ALAMEDA, Calif. — As part of Living Ship Day on April 16, the USS Hornet Museum will commemorate the 74th anniversary of World War II’s infamous Doolittle Tokyo Air Raid, which was led by Alameda-born Gen. James “Jimmy” Doolittle.
Events include a presentation by World War II veteran and former CV-8 crewmember, Richard Nowatzki who, as an eyewitness to the launch of the historic raid, will share his memories.
The Hornet’s April 16th Living Ship Day will run from 10 a.m. – 5 p.m., and will include a big band performance by The Hornet Band from 11 a.m. to 1 p.m. The USS Hornet Museum is located at 707 W Hornet Ave, Pier 3 in Alameda. Normal admission prices apply. The media and public are invited.
Born in Chicago in 1922, Nowatzki was a young seaman fresh out of boot camp when he was assigned to the USS Hornet CV-8 before it was commissioned in October of 1941. His normal battle station was as a sight-setter on a 5-inch anti-aircraft gun at the aft end of the ship.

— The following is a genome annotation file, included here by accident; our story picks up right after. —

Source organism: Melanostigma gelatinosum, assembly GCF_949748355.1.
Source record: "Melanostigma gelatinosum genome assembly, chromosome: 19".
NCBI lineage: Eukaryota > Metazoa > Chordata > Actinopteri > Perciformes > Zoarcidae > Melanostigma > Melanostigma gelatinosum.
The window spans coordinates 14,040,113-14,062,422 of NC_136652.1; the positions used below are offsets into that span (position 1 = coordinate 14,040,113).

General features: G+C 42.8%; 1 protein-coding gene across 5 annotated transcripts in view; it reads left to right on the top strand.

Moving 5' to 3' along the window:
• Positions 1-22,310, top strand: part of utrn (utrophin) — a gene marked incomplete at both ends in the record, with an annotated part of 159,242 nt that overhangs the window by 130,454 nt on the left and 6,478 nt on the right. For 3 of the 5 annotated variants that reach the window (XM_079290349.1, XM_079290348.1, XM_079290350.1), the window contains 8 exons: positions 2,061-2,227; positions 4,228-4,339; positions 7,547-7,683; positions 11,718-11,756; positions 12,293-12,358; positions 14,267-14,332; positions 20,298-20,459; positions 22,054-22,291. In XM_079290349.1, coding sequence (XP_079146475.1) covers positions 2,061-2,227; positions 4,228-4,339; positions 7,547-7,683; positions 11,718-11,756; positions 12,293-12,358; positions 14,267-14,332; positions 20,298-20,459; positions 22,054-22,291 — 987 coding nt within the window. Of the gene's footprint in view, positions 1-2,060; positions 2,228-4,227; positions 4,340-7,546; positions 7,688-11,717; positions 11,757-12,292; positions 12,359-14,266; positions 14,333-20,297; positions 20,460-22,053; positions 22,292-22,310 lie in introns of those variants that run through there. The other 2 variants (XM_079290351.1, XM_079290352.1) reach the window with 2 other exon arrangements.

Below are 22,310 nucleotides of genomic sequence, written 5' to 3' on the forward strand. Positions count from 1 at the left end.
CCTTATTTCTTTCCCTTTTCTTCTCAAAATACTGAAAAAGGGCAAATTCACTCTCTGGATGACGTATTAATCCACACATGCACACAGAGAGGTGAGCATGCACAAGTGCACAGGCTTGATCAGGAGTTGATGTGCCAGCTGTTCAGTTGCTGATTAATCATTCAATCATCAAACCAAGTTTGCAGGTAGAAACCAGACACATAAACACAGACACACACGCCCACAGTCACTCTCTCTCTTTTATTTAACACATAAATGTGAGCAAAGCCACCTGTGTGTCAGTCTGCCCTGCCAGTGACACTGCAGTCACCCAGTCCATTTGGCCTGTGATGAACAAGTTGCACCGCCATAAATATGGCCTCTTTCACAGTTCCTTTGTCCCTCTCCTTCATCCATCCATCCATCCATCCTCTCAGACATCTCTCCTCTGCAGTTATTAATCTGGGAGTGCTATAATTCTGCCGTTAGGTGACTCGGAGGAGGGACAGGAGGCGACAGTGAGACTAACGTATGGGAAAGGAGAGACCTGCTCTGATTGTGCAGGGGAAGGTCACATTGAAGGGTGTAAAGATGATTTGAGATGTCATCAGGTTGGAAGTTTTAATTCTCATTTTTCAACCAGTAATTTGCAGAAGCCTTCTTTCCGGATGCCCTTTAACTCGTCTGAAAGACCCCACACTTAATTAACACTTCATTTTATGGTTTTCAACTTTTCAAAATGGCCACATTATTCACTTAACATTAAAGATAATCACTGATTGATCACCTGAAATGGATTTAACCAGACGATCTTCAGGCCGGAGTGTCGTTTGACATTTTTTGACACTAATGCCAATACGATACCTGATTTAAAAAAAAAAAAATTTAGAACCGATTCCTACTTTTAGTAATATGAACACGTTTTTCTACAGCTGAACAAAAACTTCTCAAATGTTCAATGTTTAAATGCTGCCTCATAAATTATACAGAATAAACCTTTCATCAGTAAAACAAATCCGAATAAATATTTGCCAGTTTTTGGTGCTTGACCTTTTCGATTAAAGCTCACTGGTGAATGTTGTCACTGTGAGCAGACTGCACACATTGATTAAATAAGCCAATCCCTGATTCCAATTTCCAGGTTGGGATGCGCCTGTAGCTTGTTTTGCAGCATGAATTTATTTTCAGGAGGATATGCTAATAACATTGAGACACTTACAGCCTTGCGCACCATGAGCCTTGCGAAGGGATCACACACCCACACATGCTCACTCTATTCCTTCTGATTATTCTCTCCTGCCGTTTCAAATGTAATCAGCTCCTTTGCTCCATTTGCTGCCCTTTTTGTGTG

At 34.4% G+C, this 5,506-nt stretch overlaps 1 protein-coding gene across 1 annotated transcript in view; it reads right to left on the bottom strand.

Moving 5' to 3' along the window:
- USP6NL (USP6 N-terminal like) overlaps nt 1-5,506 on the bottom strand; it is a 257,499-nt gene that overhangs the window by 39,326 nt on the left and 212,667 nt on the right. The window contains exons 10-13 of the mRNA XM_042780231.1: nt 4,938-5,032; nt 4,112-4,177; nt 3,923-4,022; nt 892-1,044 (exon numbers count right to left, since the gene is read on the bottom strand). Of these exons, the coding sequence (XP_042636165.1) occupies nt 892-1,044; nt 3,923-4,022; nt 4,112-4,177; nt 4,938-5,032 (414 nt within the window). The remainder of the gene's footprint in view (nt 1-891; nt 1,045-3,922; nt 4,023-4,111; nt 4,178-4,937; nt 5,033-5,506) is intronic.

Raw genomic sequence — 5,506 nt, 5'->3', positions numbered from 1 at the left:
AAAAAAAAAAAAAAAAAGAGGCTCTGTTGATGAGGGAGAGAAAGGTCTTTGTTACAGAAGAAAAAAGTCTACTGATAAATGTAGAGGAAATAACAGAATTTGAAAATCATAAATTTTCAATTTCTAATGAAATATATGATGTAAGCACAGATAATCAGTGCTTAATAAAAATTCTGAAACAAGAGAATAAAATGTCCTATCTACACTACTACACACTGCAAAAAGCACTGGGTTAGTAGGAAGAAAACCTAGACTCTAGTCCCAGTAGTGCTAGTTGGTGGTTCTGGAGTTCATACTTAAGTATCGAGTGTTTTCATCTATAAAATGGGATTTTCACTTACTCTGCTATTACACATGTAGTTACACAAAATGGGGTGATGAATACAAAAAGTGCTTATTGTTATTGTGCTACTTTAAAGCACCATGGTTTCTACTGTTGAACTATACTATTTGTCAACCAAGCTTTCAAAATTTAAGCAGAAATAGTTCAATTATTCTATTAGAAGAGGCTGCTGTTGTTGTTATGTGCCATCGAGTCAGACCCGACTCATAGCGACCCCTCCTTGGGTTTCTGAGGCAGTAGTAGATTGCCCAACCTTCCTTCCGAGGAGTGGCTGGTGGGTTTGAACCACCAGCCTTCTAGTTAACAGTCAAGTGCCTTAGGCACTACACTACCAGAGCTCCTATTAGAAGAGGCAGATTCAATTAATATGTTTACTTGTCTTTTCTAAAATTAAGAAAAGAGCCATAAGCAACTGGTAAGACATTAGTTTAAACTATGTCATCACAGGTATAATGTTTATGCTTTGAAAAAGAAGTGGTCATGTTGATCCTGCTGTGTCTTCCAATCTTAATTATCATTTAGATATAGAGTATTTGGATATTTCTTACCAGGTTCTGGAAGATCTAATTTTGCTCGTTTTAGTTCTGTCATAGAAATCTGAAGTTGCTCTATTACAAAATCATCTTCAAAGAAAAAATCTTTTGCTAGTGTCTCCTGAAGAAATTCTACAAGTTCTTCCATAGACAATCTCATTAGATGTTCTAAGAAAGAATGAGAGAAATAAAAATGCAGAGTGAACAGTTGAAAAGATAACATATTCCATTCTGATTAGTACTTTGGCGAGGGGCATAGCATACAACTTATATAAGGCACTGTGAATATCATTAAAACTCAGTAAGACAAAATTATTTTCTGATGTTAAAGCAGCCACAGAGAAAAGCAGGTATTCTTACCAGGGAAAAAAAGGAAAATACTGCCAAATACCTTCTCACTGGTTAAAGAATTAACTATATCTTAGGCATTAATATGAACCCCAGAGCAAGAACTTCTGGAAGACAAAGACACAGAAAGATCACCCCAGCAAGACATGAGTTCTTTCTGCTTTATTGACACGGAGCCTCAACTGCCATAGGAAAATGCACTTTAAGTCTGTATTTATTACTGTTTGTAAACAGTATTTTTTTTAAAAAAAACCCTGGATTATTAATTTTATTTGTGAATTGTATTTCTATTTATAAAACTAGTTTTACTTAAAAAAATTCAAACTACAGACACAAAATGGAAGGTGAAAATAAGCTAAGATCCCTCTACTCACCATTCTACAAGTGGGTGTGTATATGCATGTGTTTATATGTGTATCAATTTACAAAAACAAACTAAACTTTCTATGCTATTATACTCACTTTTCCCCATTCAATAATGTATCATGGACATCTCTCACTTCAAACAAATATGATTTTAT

During the Tokyo Raid launch, Nowatzki positioned himself right next to the flight deck and watched as the 16 B-25s were launched on their one-way mission. He has many fond memories of the Army Air Forces flyers while they were en route across the Pacific to the take-off point. He remained part of the Hornet CV-8 crew until the carrier was sunk in combat in October 1942.
As one of the few living eyewitnesses to the April 18, 1942, launch of Doolittle Raid, Nowatzki will share vivid memories of the raid and other wartime experiences onboard the Hornet CV-8. His fascinating book about his career, Memoirs of a Navy Major, will also available for purchase and autograph during the Living Ship Day event.